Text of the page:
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PRINT January 2001

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Henri Rousseau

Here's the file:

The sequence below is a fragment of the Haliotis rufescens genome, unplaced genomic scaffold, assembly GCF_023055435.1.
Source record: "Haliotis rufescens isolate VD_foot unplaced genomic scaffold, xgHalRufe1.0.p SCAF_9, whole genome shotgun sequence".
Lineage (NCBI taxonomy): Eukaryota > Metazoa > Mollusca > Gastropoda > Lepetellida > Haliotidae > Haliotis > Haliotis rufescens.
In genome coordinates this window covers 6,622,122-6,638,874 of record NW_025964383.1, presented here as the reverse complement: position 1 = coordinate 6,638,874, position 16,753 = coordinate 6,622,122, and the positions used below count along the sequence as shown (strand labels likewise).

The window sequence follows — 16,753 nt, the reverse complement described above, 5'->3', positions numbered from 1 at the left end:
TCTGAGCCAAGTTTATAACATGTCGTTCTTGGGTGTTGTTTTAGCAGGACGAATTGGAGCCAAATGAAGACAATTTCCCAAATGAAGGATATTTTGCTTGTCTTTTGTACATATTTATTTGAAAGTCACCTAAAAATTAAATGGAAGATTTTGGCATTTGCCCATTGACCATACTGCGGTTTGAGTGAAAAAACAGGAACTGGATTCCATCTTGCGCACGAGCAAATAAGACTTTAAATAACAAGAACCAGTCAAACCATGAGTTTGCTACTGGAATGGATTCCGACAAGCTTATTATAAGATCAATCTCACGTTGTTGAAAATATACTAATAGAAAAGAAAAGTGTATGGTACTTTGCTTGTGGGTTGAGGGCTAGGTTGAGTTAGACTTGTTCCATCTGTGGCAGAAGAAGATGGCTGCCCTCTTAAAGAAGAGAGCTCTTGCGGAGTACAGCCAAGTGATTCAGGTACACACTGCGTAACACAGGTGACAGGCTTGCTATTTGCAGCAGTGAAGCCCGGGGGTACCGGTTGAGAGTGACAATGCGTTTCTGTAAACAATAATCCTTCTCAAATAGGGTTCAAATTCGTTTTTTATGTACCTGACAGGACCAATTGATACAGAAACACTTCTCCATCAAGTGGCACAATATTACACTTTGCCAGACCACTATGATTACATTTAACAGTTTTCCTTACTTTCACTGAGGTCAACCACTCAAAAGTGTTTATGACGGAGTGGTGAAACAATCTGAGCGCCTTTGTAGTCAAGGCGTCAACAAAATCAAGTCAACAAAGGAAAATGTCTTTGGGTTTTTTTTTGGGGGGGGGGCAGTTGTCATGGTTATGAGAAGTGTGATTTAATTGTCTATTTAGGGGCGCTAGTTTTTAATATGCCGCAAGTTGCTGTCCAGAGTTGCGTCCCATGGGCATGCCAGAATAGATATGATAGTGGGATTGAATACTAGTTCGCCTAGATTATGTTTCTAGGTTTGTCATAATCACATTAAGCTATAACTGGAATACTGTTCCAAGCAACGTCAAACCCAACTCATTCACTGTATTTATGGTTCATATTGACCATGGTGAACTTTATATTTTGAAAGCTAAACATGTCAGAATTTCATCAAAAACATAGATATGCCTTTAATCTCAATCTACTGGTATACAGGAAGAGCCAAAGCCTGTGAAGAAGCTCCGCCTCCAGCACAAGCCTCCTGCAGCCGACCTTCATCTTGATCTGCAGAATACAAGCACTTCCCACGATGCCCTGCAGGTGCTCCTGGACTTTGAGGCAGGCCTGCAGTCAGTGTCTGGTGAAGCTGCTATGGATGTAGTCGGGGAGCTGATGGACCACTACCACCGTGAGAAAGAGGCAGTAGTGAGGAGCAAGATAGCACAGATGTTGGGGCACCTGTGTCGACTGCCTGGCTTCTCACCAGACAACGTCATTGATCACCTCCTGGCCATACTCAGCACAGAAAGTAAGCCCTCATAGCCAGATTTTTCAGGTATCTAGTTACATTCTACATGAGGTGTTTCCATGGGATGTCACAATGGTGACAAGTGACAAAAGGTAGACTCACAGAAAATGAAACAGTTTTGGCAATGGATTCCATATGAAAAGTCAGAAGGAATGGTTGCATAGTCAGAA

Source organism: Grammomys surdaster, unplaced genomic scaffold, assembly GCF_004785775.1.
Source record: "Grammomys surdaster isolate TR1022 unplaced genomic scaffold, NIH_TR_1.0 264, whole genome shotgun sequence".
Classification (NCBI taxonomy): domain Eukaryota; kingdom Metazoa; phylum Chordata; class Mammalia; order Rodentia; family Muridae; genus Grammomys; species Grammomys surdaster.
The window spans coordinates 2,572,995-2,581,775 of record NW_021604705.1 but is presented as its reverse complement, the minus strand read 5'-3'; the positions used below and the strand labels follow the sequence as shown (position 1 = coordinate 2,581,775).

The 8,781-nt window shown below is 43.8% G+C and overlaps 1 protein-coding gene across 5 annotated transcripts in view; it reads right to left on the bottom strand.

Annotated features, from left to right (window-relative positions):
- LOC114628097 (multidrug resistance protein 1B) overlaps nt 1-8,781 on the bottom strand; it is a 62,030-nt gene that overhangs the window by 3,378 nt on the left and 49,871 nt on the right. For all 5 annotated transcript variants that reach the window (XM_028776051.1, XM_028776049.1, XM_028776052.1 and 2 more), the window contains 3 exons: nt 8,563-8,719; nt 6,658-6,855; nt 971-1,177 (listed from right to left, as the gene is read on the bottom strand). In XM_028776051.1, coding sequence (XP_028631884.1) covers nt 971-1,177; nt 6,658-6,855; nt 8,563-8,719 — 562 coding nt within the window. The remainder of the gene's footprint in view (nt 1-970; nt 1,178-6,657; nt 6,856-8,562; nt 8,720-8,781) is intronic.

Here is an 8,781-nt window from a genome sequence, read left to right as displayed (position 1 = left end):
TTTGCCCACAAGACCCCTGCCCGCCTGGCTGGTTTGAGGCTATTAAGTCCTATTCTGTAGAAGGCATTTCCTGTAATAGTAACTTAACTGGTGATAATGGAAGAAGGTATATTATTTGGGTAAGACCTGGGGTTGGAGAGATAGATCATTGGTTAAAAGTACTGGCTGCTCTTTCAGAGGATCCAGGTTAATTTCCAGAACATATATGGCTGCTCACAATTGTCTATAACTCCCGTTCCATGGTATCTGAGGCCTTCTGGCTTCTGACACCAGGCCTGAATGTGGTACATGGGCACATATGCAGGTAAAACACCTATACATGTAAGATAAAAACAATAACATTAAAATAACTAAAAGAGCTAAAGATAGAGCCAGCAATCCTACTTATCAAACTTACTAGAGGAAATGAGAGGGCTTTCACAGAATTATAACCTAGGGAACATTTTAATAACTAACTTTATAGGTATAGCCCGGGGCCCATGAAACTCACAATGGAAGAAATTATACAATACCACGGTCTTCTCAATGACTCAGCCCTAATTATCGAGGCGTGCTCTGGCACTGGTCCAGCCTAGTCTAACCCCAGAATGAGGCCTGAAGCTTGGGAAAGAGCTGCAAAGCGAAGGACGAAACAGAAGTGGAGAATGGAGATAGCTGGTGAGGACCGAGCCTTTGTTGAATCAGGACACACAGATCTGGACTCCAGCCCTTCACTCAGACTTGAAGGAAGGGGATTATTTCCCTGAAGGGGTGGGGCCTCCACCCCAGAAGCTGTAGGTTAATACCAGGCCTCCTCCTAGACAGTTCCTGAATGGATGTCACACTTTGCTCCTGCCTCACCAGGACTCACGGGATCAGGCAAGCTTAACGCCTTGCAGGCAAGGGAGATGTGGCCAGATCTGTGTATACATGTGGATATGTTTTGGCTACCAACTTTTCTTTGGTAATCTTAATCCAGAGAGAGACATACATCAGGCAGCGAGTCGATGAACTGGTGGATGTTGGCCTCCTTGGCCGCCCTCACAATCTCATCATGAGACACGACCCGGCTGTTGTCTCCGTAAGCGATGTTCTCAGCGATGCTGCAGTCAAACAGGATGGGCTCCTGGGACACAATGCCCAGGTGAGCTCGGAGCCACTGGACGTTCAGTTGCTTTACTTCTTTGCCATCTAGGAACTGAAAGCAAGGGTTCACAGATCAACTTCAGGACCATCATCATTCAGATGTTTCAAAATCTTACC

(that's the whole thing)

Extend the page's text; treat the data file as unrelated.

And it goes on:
NAÏF, PRIMITIVE, A SUNDAY PAINTER, childlike, a natural—these are some of the words long used to categorize Henri Rousseau and his work. All have been disputed, and none will do alone. But taken together, they give something of the flavor of this extraordinary artist, who possessed one of the most startling pictorial intelligences of his time. Self-taught, ambitious, and longing for official recognition, he emerged nearly fully formed in the mid-1880s. Between 1900 and his death in 1910, Rousseau made some of his most haunting and fantastic paintings. Toward the end of his life, his work was influential and already prized by artists; Picasso, Robert Delaunay, Max Weber, and Kandinsky were among an enthusiastic circle of admirers who acquired his canvases. During the interwar years, Rousseau became a significant presence in the collections of preeminent figures such as Albert Barnes,

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